Don’t Hold Your Breath for a “Friends” Reunion
Your mother warned you there’d be days like these, when you really, really want to see the gang from Friends get back together and your hopes are dashed in an instant. That’s right, according to one of the creators of the show, getting Ross, Rachel, Monica, Chandler, Phoebe, and Joey back together ain’t never gonna happen.
Co-creator/producer Marta Kauffman told The Wrap that, unlike recent reboots of other ’90s shows like Full House, The X-Files, and Coach, a new Friends will never happen, not even as a one-time thing. She gives a couple of reasons why. First, the show was about life in your 20s and things change when you get married and have kids. Personally, I think fans would love to see a Friends show about marriage and family, but her second reason is more solid: It just probably wouldn’t be as good as the original, and that would depress fans.
Courteney Cox was asked about a reunion during a Yahoo interview, and she said that there was an 80 percent chance a reunion would take place, but there was one hold out, David Schwimmer.
You know why he doesn’t want to do a reunion? HE IS ON A BREAK!
Looking for a Job? Be Careful of Your Fonts
Have you been looking for a job but haven’t had any luck? Forget your work experience and your degrees and your skills. Maybe it’s the font you’re using.
According to three typography experts interviewed by Bloomberg, the worst fonts you can use are Times New Roman and Comic Sans. The former will make an employee think you haven’t put any thought into your font choice (like “wearing sweatpants,” as one of the experts puts it), while the latter will make everyone think you are 9 years old. The best font according to the experts? Helvetica. Garamond and Proxima Nova are good choices too.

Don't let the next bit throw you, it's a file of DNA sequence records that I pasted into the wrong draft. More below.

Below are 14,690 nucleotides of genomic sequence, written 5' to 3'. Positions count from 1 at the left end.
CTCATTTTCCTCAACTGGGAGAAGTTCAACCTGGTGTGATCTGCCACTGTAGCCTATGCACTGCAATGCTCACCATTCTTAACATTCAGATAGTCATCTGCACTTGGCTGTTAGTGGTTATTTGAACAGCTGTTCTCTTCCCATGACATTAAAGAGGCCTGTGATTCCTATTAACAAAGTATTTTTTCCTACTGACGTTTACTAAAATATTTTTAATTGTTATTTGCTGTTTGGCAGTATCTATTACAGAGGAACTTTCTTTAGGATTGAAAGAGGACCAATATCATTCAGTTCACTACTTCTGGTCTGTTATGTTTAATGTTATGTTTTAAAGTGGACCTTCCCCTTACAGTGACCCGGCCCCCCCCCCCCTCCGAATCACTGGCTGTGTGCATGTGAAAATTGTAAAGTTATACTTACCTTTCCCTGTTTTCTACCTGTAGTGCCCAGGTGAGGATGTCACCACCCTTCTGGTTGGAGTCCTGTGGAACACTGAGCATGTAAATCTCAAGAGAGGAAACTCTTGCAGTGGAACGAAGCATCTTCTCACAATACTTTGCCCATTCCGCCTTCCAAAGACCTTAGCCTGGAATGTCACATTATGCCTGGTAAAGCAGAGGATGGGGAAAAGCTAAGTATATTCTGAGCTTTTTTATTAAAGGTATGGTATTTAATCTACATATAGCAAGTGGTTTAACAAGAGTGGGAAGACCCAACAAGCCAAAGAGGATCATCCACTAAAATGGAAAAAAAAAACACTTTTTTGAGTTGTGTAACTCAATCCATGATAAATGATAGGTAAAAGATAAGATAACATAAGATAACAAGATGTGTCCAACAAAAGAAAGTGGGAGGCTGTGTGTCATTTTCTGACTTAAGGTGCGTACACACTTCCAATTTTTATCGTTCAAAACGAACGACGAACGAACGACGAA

Does anyone really use Comic Sans on a resume? That would be a bigger flag to me than an applicant being fired from every single job they’ve ever had and listing “can chug an entire glass of beer in 10 seconds” in their Skills section.
Why It’s Taking Longer for You to Get Mail
Have you noticed that it’s taking a day or so longer to get your mail? I haven’t noticed this at all, probably because I don’t keep track of when someone sends me a bill or an update to a medical policy or any other type of mail (and I never get letters), but according to The Washington Post it really is taking longer.
The United States Postal Service got rid of overnight delivery of local first-class letters in January, which means it’s taking an extra day to get those pieces of mail (trucks have to drive longer to get and deliver mail). The move has saved money and made things more efficient, though it’s affecting 16 percent of the mail, and I’m sure customers won’t be happy about that if they start noticing the delay.
As someone who does a monthly letter, I not only love sending and receiving snail mail, I think it’s an amazing thing. Imagine: You slap a stamp on a letter or card and for less than 50 cents it’s hand-delivered to someone thousands of miles away in a few days or so. And as for service, I can tell you I’ve had more problems with email and cell phones and other technology than I’ve had with regular mail.
How to Save Twitter
Actually, I don’t know how to “save” Twitter. I’ve been on it for seven years — though I’m mostly just a lurker these days — but it’s not like I have any insight into their business plans or their tech strategy. But I’ve used it enough to give one tip that could help the company attract new users and help users understand what the service is for.